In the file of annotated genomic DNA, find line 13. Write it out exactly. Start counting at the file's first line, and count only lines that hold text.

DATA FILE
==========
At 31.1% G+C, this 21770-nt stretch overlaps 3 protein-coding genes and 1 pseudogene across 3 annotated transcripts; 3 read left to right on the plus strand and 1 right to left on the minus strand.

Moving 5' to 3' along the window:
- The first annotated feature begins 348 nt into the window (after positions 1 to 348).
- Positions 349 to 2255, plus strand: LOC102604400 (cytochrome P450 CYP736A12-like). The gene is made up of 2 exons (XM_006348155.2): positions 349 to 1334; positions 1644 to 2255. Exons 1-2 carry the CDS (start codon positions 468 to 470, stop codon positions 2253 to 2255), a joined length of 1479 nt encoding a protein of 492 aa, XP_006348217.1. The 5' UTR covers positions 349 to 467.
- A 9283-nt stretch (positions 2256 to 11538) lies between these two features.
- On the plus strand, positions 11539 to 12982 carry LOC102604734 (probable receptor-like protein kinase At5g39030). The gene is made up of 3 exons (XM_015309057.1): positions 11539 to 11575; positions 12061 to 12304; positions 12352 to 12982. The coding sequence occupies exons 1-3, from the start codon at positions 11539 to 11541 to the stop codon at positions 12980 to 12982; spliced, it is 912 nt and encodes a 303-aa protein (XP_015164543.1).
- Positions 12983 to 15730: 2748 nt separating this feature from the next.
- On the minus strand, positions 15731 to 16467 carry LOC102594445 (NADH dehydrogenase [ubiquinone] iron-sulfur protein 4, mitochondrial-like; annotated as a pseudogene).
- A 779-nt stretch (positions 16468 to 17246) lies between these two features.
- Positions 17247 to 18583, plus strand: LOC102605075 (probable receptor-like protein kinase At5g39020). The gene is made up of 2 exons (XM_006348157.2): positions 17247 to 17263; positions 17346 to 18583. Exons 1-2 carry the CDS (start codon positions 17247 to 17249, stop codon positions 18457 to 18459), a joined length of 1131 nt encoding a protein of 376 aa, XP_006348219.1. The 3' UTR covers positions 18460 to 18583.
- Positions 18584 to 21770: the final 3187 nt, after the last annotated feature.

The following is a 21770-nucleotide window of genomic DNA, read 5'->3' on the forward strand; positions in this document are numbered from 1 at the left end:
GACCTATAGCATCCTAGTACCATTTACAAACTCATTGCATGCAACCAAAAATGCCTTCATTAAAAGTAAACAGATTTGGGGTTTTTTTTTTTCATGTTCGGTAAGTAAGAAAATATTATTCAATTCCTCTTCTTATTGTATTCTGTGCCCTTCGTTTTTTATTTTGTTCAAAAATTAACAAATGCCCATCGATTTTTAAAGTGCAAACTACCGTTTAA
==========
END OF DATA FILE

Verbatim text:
GACCTATAGCATCCTAGTACCATTTACAAACTCATTGCATGCAACCAAAAATGCCTTCATTAAAAGTAAACAGATTTGGGGTTTTTTTTTTTCATGTTCGGTAAGTAAGAAAATATTATTCAATTCCTCTTCTTATTGTATTCTGTGCCCTTCGTTTTTTATTTTGTTCAAAAATTAACAAATGCCCATCGATTTTTAAAGTGCAAACTACCGTTTAA